TYPES OF MEMOIRS: Traditionally, memoirs dealt with public rather than personal matters and many older memoirs contain little or no information about the writer, being almost entirely concerned with other people. Memoirs were often written by politicians or military leaders as a way to record and publish an account of their public exploits. At other times they were written to record a particular way of life (for example Sei Shonagon’s Pillow Book, describing life at the Heian court in Japan about 1,000 years ago) or even to communicate gossip. Some types of memoirs were written as notes on a certain subject. This last type of memoir refers to the idea in ancient Greece and Rome that memoirs were like “memos,” pieces of unfinished and unpublished writing that can be used as a memory aid to create a more finished document later on.


Sei Shonagon, The Pillow Book

Modern and contemporary memoirs invariably are deeply personal accounts of an author’s life experience. In the ‘80s and ‘90s the genre of the literary memoir rose to acclaim and distinction with writers such as Frank McCourt (Angela’s Ashes), Mary Karr (The Liar’s Club) and Tobias Wolff (This Boy’s Life). At this same time, there was a veritable tidal wave of personal memoirs written by first generation Americans, who had grown up in foreign cultures and whose writing explored both ancestral roots and/or what it felt like to be an immigrant. Good examples are Jung Chang’s Wild Swans about three generations of Chinese women making sense of the Chinese cultural revolution and coming to America, and Maxine Hong Kingston’s The Woman Warrior, which combines factual with fictional material, telling not only the author’s story, but also the (somewhat reconstructed and imagined) story of her family members.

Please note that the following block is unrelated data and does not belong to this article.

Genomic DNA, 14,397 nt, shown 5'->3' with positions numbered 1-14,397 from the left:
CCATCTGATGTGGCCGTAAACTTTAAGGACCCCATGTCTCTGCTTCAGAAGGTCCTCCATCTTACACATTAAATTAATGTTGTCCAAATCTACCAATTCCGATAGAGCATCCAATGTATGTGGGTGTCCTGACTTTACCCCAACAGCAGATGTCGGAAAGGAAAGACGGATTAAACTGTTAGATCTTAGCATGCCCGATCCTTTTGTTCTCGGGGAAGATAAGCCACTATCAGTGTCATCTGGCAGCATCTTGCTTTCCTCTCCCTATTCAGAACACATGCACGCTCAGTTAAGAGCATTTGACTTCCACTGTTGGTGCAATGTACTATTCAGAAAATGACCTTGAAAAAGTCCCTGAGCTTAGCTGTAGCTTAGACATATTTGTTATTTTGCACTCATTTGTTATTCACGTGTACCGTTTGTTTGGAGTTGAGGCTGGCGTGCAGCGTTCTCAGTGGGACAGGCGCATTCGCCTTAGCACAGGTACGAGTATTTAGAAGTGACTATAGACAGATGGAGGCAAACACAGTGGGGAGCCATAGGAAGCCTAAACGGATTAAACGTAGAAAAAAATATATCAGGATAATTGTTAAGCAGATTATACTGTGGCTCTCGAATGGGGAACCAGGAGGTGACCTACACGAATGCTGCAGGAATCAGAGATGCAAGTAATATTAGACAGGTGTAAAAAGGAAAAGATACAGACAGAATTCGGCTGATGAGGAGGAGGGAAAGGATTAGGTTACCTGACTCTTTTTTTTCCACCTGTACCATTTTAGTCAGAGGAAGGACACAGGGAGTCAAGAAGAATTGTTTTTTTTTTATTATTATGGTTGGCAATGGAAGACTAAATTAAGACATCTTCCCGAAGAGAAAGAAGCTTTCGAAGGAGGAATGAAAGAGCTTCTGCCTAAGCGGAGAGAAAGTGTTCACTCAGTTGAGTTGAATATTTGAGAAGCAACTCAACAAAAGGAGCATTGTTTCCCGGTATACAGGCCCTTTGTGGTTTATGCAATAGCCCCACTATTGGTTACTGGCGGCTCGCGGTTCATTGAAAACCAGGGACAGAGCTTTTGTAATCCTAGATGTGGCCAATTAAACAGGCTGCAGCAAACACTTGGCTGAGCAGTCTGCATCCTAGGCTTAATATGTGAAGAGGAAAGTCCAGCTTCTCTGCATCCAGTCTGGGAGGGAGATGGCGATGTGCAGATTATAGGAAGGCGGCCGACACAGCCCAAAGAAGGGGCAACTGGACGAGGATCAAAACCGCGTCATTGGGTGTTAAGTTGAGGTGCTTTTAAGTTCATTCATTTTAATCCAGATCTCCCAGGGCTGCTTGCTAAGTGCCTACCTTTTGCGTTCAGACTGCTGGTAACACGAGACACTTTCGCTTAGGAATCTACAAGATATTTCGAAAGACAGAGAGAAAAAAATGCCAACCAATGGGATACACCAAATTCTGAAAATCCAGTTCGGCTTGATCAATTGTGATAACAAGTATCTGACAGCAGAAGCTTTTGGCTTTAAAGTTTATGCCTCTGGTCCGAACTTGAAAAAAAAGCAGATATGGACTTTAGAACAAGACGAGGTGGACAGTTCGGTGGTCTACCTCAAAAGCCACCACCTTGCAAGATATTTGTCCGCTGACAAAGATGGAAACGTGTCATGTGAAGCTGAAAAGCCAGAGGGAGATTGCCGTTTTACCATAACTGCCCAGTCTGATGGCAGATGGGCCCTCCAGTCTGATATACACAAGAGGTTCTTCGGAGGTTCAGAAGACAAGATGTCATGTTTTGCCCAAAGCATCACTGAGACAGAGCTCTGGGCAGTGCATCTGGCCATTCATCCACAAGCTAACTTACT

Today, journey memoirs are tremendously in vogue. Journey memoirs describe the experience of traveling and/or living in a foreign country for a certain period of time. Perfect examples are the bestsellers Eat, Pray, Love by Elizabeth Gilbert about a year-long personal quest to Italy, India and Indonesia, and Three Cups of Tea by Greg Mortenson, the documentation of the author’s efforts to build schools for especially girls in Afghanistan and Pakistan in the same forbidding terrain that gave birth to the Taliban.

Mark Twain was an early source of inspiration for the humorous memoir. Contemporary writers like Bill Bryson (The Life and Times of the Thunderbolt Kid), David Sedaris (Me Talk Pretty One Day and Naked) and Augusten Burroughs (Running with Scissors) have specialized in writing amusing essays in the form of memoirs. To some extent this is an extension of the tradition of newspaper columnists’ regular accounts of their lives.


A very important category of memoir is the eyewitness account of history by onlookers to major events or particular eras. Slave narratives (e.g. the memoirs of Frederick Douglass) fall into this category, as do the Holocaust memoirs and journals, such as the diary of Anne Frank, Etty Hillesum’s journals and letters, and the works of Primo Levi and Elie Wiesel.


Anne Frank, diary page

Graphic memoirs, also called graphic novel or graphic narrative and pioneered in the ‘70s, mix the media of writing with visual arts. Early graphic memoirists were Justin Green (“Binky Brown” stories), the Japanese manga artist Keiji Nakazawa (Ore Wa Mita, or I Saw It about the Hiroshima bombings), and Harvey Pekar (American Splendor).

The last form of memoir that should be mentioned is the private memoir written strictly for recreational, family or therapeutic purposes—as a pas-time or for personal healing, not for publication. The very fact that writing one’s memoir now is such a common occupation says a lot about the popularity of the genre today.


Graphic Memoir: Marjane Satrapi, Persepolis

Elizabeth Gilbert: “Nurturing Creativity” talk by Elizabeth Gilbert, author of Eat, Pray, Love, on “Nurturing Creativity”:

Elizabeth Gilbert on, “On Genius”


Elizabeth Gilbert’s website: Elizabeth Gilbert Website

More on Elizabeth Gilbert: Elizabeth Gilbert on Wikipedia


The Poet Ruth Stone, mentioned by Gilbert